20th Century Icon
This week marks the 40th anniversary of the death of Che Guevara at the hands of a CIA execution squad in Bolivia. He's always been a bit of a hero of mine, hence my nom de plume. In many ways, he is the face of the 60's - the iconic picture of the beret-wearing Che is possibly the most reproduced picture of all time.
As a figure in history, he's always been controversial. On the one-hand, he was a hero to the flower power generation of the 60's; and yet he was a man that believed firmly in armed struggle; indeed, he literally wrote the book on guerilla warfare.
Some have argued that there is little difference between Che in the 60's and Osama Bin Laden today. I think that's a little far-fetched. Both were indeed violently opposed to American Imperialism; however, Che was - and still is - the undisputed global icon of all wars fought by rebellious peoples who believe in hope against injustice and who believe another, less cruel world is possible.
It's true that a large part of the cult of Che is his good looks, and he is certainly a member of the 'died young and cool' club, along with Jimi Hendrix, Jim Morrison, James Dean and others. I often see people wearing Che T-shirts, and I think that is largely because he does look cool. I suspect that Che is probably turning in his grave at the way his image has been mass marketed.
Why is he a hero for me? I don't share his politics. I don't condone violent struggle and I'm not a Marxist. My respect for Che Guevara comes from the passion he had for his ideals. He was from a rich, land-owning family who had been educated at one of the top universities in Argentina. He graduated as a doctor and could easily have lived a comfortable life in Buenos Aires, at a time when there was a strong rich / poor divide. But he decided to give it all up, choosing instead to fight against the Americans in order to try to free Southern America from the hold that the US held against them.
It is a little known fact that Guevara was actually asthmatic – living in the humidity of a jungle would have been incredibly difficult for him personally. And even after the Cuban Revolution, when Che had been made Economics Minister and could then have gone on to live a very comfortable life in a position of real power and authority – even then, he didn’t let it go to his head. He refused to abuse his position for his own gain, in a country where corruption was rife.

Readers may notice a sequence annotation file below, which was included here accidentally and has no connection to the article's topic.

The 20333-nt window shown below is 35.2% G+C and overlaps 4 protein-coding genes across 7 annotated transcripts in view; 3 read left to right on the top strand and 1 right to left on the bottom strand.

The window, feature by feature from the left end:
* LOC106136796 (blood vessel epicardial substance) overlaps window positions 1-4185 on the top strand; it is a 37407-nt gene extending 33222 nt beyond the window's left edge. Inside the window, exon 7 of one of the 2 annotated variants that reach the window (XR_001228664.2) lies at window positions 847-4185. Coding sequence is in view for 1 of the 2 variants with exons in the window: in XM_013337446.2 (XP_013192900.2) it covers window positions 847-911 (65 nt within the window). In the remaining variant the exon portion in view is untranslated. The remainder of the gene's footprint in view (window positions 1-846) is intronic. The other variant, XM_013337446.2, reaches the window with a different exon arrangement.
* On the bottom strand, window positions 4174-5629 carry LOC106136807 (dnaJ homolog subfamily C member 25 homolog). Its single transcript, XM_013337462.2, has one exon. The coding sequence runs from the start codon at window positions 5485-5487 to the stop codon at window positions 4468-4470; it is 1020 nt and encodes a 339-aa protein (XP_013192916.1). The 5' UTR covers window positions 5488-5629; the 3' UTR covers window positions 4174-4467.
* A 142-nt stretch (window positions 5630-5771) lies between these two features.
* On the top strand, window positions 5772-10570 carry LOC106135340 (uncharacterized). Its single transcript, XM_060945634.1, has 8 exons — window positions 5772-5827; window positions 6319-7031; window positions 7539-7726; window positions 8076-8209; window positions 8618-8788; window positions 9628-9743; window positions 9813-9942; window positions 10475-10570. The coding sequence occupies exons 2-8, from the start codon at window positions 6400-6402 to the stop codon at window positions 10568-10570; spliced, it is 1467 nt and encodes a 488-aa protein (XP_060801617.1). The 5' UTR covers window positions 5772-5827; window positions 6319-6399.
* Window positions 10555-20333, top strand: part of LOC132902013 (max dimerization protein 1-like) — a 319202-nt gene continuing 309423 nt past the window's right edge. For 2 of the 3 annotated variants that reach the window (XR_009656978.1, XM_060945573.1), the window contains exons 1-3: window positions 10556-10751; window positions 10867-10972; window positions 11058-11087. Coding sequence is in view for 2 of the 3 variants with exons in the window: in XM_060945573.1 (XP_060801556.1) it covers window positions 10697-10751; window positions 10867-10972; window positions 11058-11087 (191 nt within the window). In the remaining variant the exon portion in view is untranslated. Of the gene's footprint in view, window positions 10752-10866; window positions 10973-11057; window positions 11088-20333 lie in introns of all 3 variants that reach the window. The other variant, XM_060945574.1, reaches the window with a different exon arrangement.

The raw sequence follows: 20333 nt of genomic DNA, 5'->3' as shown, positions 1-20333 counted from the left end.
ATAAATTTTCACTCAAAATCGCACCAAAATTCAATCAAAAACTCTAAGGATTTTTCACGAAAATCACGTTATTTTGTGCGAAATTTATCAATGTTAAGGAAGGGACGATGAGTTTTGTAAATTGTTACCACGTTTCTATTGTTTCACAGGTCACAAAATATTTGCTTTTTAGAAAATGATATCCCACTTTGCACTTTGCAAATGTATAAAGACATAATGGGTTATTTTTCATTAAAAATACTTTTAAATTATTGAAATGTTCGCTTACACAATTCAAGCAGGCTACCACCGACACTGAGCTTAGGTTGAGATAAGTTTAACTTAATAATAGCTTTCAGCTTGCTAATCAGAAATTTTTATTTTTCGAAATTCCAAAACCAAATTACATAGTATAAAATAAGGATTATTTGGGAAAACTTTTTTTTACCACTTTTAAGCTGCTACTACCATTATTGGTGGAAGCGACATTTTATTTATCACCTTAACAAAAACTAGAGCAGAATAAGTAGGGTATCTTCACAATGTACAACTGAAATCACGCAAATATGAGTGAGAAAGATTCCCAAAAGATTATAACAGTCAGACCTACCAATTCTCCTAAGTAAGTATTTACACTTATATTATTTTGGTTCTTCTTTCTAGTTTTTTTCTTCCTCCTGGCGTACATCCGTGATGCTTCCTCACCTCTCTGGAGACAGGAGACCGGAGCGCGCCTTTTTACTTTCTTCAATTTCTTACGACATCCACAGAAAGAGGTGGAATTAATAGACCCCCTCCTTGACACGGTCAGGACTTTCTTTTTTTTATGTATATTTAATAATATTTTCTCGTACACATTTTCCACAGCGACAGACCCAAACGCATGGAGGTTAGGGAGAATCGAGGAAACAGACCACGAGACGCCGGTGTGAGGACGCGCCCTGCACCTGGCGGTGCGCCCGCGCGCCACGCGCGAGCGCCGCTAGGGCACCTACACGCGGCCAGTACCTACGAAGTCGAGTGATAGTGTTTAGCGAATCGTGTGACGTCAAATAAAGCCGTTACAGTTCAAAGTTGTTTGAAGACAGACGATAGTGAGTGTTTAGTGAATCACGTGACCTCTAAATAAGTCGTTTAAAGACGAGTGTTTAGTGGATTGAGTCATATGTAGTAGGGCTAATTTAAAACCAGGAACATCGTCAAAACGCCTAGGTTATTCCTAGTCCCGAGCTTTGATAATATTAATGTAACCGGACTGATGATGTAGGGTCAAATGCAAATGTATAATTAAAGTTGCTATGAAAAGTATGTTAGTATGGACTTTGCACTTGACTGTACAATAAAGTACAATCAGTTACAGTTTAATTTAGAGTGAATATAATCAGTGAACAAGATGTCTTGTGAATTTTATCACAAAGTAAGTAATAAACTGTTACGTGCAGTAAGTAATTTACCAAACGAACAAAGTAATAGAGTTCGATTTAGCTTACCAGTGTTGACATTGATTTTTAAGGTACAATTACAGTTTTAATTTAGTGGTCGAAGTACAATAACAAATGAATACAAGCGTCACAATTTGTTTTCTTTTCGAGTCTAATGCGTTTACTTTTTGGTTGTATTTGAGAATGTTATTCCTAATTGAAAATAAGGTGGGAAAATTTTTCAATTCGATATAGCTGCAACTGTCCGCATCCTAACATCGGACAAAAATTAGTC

But two things impressed me most of all about his hero – first was the refusal to suck up to the Soviet Union, despite the imminent threat of invasion from the Americans; the second was his decision to give up his post of Economics Minister in Cuba to go back to the jungle of Bolivia to try to overthrow the American-supported government there – a decision that would ultimately lead to his death.
That’s really being passionate about your ideals – the willingness to die for them. I know deep down that I wouldn’t die for an ideal – my self-preservation instinct (and general apathy) are both far too strong for that; but Che Guevara inspires me nonetheless to stick to my own ideals and moral code, even though they are nowhere near as grand as the real Che Guevara’s were.
Che Guevara was simply prepared to die for his ideals. His ideals were flawed in my opinion, but he died trying to make the world a better place. And in this politically and socially apathetic I'm alright Jack world, that is why he will always be respected and remembered long after his death.